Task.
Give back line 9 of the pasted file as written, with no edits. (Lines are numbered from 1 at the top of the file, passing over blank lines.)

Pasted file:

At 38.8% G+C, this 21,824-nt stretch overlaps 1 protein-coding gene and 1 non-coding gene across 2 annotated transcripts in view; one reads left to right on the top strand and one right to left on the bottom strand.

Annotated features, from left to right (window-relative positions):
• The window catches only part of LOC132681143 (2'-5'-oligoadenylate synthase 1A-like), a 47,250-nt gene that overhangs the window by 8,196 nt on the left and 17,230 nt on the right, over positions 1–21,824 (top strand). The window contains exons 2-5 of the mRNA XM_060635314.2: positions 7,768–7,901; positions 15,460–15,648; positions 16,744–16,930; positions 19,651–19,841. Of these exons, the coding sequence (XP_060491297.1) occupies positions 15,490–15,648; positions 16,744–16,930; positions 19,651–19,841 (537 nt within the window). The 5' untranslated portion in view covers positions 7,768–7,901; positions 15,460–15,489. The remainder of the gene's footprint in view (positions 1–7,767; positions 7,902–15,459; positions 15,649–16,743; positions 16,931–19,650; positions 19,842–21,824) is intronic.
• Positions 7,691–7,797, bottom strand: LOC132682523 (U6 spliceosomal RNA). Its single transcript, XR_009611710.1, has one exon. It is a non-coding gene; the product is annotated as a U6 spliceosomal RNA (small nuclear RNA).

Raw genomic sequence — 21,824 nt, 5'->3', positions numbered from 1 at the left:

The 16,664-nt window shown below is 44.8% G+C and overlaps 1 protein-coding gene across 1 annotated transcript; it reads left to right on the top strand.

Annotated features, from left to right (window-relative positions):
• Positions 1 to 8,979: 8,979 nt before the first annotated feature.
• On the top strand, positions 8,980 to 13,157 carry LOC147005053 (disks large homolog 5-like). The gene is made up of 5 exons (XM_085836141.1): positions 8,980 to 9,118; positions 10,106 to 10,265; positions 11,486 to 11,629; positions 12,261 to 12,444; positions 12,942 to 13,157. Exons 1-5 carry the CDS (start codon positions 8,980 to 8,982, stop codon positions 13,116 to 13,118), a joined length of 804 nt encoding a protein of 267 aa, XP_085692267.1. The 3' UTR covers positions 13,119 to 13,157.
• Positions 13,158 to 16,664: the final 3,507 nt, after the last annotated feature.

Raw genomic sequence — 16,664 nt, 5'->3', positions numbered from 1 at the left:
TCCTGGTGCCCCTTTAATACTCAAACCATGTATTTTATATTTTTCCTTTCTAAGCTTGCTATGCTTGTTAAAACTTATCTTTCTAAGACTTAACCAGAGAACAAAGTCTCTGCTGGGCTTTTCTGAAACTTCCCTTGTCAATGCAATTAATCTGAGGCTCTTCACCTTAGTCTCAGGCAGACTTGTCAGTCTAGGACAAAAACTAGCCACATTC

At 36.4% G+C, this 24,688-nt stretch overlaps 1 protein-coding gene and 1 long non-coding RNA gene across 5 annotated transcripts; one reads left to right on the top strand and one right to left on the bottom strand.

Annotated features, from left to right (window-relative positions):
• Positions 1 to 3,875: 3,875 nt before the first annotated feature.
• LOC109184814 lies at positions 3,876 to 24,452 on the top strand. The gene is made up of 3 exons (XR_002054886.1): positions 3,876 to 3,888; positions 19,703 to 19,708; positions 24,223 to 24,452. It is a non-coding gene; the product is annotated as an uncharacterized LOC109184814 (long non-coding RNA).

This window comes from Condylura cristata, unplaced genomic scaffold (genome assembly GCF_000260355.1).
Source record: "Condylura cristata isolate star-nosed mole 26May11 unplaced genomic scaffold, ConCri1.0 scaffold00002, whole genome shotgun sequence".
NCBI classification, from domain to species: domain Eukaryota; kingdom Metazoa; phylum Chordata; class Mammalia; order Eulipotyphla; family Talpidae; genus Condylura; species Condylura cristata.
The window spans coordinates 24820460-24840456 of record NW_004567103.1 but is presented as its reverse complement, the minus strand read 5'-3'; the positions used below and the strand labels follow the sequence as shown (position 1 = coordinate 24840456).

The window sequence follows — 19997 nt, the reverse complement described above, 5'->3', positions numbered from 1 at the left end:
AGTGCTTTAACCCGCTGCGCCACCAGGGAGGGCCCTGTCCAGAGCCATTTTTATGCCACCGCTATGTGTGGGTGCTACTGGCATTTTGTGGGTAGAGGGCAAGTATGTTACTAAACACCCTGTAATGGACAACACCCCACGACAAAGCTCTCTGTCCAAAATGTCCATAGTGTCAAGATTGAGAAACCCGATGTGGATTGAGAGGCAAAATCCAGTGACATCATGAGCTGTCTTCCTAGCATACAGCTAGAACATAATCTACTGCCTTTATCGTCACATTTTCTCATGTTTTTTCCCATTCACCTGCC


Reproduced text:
• On the top strand, positions 8,980 to 13,157 carry LOC147005053 (disks large homolog 5-like). The gene is made up of 5 exons (XM_085836141.1): positions 8,980 to 9,118; positions 10,106 to 10,265; positions 11,486 to 11,629; positions 12,261 to 12,444; positions 12,942 to 13,157. Exons 1-5 carry the CDS (start codon positions 8,980 to 8,982, stop codon positions 13,116 to 13,118), a joined length of 804 nt encoding a protein of 267 aa, XP_085692267.1. The 3' UTR covers positions 13,119 to 13,157.